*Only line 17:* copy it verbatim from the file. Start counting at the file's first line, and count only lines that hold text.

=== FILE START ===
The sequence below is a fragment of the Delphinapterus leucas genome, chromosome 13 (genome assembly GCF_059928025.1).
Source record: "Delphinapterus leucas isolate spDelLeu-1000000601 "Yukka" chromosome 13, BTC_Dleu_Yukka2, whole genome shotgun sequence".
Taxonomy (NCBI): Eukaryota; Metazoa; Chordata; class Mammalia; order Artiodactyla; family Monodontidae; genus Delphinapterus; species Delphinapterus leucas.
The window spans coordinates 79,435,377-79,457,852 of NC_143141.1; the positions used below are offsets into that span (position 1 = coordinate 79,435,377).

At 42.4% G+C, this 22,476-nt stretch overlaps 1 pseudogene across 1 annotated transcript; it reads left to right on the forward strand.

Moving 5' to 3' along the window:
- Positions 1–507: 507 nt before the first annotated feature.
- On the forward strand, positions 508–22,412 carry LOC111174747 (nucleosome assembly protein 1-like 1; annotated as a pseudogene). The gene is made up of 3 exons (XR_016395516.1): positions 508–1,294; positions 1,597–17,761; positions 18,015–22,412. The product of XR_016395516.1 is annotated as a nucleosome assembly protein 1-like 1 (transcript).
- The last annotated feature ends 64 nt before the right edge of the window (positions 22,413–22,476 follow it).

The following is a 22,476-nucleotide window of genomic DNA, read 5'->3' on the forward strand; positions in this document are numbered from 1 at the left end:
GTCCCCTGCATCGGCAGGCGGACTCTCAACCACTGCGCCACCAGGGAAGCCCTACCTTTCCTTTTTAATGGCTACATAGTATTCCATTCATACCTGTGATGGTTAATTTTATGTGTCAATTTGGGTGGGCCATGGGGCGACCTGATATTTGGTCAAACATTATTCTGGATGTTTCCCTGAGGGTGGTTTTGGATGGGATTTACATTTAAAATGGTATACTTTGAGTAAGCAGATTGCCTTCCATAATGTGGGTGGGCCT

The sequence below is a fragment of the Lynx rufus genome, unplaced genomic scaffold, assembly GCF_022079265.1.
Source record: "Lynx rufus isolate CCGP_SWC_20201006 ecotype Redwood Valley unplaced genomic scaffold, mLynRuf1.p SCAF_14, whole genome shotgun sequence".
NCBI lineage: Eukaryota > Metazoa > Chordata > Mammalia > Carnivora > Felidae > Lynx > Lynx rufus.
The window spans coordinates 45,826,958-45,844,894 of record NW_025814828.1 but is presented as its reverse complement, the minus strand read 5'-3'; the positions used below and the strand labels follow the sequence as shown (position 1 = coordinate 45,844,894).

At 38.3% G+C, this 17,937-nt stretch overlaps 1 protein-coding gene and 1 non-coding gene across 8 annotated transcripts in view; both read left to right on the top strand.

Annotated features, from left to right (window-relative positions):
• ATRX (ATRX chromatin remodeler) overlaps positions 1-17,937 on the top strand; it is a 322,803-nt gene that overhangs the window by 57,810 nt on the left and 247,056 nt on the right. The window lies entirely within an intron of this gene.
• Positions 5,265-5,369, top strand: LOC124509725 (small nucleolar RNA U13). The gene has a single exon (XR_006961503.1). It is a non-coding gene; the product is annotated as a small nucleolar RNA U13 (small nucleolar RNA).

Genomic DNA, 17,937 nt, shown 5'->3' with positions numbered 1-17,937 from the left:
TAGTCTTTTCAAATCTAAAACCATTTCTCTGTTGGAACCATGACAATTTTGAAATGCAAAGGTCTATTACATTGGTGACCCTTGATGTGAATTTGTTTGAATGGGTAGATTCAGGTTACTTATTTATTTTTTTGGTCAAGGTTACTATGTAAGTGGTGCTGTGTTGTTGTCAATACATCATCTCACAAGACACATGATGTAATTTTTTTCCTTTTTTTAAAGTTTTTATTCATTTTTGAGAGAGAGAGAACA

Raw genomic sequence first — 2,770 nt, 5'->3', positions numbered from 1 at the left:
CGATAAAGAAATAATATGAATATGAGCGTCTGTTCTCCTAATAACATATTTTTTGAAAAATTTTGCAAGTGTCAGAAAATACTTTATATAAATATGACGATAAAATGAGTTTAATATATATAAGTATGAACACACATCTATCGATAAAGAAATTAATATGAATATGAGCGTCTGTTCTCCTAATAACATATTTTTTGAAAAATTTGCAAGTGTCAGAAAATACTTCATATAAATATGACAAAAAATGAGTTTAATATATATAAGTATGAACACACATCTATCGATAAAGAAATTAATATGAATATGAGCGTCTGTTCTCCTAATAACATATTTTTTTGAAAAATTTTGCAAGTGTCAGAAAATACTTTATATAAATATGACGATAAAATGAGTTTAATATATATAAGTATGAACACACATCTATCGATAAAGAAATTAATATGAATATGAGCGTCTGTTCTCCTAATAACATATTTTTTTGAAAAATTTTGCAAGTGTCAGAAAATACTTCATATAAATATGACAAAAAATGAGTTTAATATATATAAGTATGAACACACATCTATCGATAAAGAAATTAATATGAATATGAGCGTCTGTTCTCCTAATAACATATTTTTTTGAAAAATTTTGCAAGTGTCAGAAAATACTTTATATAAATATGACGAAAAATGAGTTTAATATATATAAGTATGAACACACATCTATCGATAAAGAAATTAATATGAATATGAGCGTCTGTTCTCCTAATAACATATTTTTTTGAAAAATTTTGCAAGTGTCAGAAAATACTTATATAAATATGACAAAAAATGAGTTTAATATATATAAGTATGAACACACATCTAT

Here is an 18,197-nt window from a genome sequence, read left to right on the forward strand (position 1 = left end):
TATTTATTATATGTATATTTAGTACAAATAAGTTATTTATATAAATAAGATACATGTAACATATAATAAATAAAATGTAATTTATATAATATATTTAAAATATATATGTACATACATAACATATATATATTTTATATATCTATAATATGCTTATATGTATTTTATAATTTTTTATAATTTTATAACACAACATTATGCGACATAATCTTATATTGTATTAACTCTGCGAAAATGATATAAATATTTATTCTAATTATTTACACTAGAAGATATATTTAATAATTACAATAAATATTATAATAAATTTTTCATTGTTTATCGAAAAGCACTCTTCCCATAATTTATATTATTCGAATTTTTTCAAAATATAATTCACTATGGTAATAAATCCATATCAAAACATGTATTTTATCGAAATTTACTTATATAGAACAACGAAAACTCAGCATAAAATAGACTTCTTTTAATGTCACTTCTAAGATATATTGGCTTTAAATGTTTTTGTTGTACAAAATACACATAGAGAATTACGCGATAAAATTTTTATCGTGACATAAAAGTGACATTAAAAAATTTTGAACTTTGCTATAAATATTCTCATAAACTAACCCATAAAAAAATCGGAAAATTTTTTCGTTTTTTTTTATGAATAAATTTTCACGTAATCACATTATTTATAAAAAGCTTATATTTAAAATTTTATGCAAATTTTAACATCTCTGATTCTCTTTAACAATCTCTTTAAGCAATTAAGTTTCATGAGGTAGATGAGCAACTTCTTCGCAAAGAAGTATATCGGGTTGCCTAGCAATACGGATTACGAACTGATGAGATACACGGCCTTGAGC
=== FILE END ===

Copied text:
Annotated features, from left to right (window-relative positions):